Just Like 7th Heaven: A tour de force of tweaking and tuning
Sailors do sometimes need a new project – and that is exactly what “Just Like 7th Heaven” has become in the capable hands of Peter Bolvig and Bo Hasseriis. The two Copenhagen-based racers have known each other for many years – and raced in just as many classes, though mainly in the X99’s.
Their combined experiences also include the world of multihulls, and this ended up becoming their call for a very orange and indeed rapid new adventure.
The duo set their sights on the Seacart 30 – a brainchild of the Swedish firm Marström Composite AB in the early 00’s, and more importantly, it is one of few production boats made in an autoclave, and thus mostly from carbon fibre.
This made it super light – and the whole philosophy of the Swedish featherweight was the ideal match for what Bolvig and Hasseriis had in mind.
Our boat is a Seacart 30 made in 2006. Back then, it was an attempt from Marström Composite AB to create a trimaran for One Class-racing. What we were more interested in, however, was its construction.
A Seacart is special in terms of material choices and the way it’s made, and this ended up sealing the deal for the Copenhagen-based crew:
The Seacart is pretty special, as it is made almost entirely from carbon fibre, it makes it super light and yet very sturdy. This means that we have a racer today weighing in at around 950 kg without sails – and no matter what you throw at it, it just handles it, Bo Hasseriis says.
The whole adventure caught on in early 2021. The duo had decided what they wanted and basically just waited for the right offer to be listed. It happened in the Netherlands, and following the purchase, the Danish duo set to work taking it all apart.
The Seacart has been through an extensive process with countless new and upgraded parts. The Seacart itself was sanded and painted over, and at the end of the process, it had lost somewhere in the region of 100 kilos, bringing it down into three figures on the scales.
Optimizing the wardrobe
Upgrades and modifications for doublehanded sailing aside, the Seacart also needed a new wardrobe – and the duo quickly headed one way:
Actually, we did not have much of a discussion regarding the sails. We have known Elvstrøm Sails and our local dealer Thomas Taatø for ages, and we have both used Elvstrøm Sails on many different boats over the years, so it felt very natural for us to continue. We had a good chat with our designer, Lars Thiellesen, and we had a fantastic design process.
The process led the crew to a different sail design than the one their Seacart used to run:
Our new wardrobe on Just Like 7th Heaven differs in a few places from what we used to have. The top of our main has been revised, but the big difference is in the downwind setup. The code sails are flatter than before – giving us more sail area than before – but the shape ensures that it converts to added acceleration rather than more heeling, Bo Hasseriis says.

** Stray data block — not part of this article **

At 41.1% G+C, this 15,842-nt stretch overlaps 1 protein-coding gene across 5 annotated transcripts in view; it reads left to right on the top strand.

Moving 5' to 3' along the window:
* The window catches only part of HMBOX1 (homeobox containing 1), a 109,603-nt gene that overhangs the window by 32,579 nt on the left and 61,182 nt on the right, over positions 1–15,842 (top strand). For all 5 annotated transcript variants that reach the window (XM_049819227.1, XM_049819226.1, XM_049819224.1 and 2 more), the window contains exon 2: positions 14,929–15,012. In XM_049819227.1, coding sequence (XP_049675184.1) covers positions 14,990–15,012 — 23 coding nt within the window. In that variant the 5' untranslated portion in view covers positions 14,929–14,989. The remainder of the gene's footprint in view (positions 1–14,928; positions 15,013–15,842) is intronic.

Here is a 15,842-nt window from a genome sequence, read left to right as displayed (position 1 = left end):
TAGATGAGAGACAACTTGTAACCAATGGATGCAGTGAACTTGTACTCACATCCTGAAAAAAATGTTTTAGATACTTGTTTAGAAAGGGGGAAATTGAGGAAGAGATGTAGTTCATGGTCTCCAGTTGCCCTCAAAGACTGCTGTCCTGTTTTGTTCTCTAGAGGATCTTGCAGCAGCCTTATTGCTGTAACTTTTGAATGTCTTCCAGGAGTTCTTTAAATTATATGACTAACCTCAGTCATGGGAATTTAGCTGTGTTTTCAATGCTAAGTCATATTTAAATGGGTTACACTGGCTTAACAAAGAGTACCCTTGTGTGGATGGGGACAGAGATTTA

And since the nature of the project is so bespoke, it also meant a great deal for Peter Bolvig and Bo Hasseriis to be able to discuss the solutions and optimize as much as they could.
We are both extremely happy that we could discuss the solutions in detail. Lars and Thomas have been absolutely amazing to work with, and the sum of our dialogue was really worth a lot – throughout the design and build as well as afterwards. Lars still joins in with a tip or two if he sees something we could optimize in our handling. This also leads quite nicely to the charm of racing a multihull. When you manage to optimize this, it really picks up speed in a way no other sailing boat does it. It feels so satisfying to see all the small details coming together the way they do.
Sjælland Rundt – making the most of changing conditions
Combining a setup made for double handed racing and high speed despite low-wind conditions, Just Like 7th Heaven had a strong race at the recent edition of Sjælland Rundt. With several super calm sections in the traditional round-Zealand race, everybody faced a tough challenge.
This included Bo and Peter despite having the right gear for the job.
Sjælland Rundt was so tough. We started last, but we held a decent pace early one thanks to the big Code. As soon as it was up, we raced along at some 15 to 18 knots and it actually was quite a nice start for us. Then, four hours in, it all stopped and the wind disappeared.
The wind returned, and the duo then regained their advantage:
Eventually, we got it going again, and this turned out to be the theme of the race – making sure to keep moving. It is quite a task, though, as a trimaran is hard to keep going when the wind is so limited. It does however pick up speed very quickly as soon as you find even a small gust of wind.
A lack of wind also took a big bite of the averages for the race – but the duo made their way through it and won the Multihull class.
The wind went multiple times – but we ended up finishing the race. It is however very clear that all the periods of calm took a big bite of everyone’s average speeds. In our case, we were at an average of around six knots, which was almost half what we usually would get, Bo Hasseriis ends.